Wednesday, June 5, 2013

Today is National Running Day.*

A year ago, that fact would have hardly registered with me. Today, even though I'm busy getting ready to get on a plane--for a trip that began taking shape when I managed to grab a spot in the only race I've always wanted to run**--I couldn't manage to feel packed and ready to go until I got in a few miles along the river. When I started running regularly a little over a year ago, I'd anticipate my runs with dread and anxiety; now I get anxious when I can't run. I have a whole drawer full of running clothes. I daydream about running. I plan vacations around obscure races in the woods, or just around trails that sound like they'd be interesting to explore. Sometimes I even talk about running. God, I talk about running--with apologies to my wife, who endures everything. So how did this happen? How did this happen to me?

I grew up with a healthy respect for running. My dad was a runner, and I admired the dedication that got him out there every day, rain or shine (OK, we lived in California, so shine, mostly). But if you're any good at reading between the lines, you can probably already tell that I wanted nothing to do with running, and didn't think it was for me. My dad started running about the time my sister and I were born, and he always explained that he had taken it up after his life had gotten too busy to keep up with playing tennis. Running was cheaper, didn't require a partner, and it could happen anytime you had an hour to spare. For me, that said it all: sure, running was a nice way to stay fit, but it was about resignation. When you can no longer do what you really want to do, running will always be there for you.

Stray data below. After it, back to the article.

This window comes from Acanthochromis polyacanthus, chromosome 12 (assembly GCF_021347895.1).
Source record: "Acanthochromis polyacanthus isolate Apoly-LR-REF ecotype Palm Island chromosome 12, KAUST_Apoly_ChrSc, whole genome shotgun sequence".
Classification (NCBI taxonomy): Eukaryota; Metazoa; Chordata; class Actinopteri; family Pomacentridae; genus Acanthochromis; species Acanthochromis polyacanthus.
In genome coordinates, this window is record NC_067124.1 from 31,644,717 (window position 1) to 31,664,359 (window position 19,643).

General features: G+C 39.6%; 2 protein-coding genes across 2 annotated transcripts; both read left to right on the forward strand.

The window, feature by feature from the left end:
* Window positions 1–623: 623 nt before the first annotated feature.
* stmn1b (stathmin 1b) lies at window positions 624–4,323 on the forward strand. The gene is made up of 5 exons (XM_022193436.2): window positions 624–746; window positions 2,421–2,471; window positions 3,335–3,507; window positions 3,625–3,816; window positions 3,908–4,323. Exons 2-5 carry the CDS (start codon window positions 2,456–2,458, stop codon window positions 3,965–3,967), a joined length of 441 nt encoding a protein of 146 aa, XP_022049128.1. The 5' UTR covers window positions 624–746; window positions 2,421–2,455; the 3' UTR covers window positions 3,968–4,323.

That was pretty much the attitude that I kept about running, even during those occasional periods--they never lasted long--when I would try to take it up, usually out of feelings of despair concerning my physical condition, or out of a deep longing to regain a feeling that was always with me during childhood, but that has slowly faded over the course of my years: the feeling of not just having a body, but of being a body.

Many times I looked for that feeling in running, but I never found it. I chased it down hot, dusty roads, convinced that if I worked hard enough, sweated enough, suffered just the right form of misery with just the right attitude of humility, that slowly it would reveal itself to me; but it never did. Until one day, it did. So how did that happen? How did that happen to me?

That's a question that I'll try to answer, and a story I'll try to tell, another day. But I can't say when exactly, because I'm still not sure that I know. I'm starting this blog as a way of trying to make sense of that sudden and unexpected transformation in my relation to something that I had long thought I knew well enough that it had no surprises left in store for me. But if that's all I ever talked about here, I'm pretty sure I'd pretty quickly bore the one or two readers that I'm likely to have anyway. So along the way I plan to talk about other things. Running. The people, places, and adventures that keep me running. My own amateur observations and experiments in nutrition. Shoes. And all the other unexpected things that I hope running keeps bringing into my life. OK, now I have to go catch a plane.

*Incidentally, it is also almost precisely the first anniversary of the day I learned to love running, but more on that in a later post.

**More on that soon, too.

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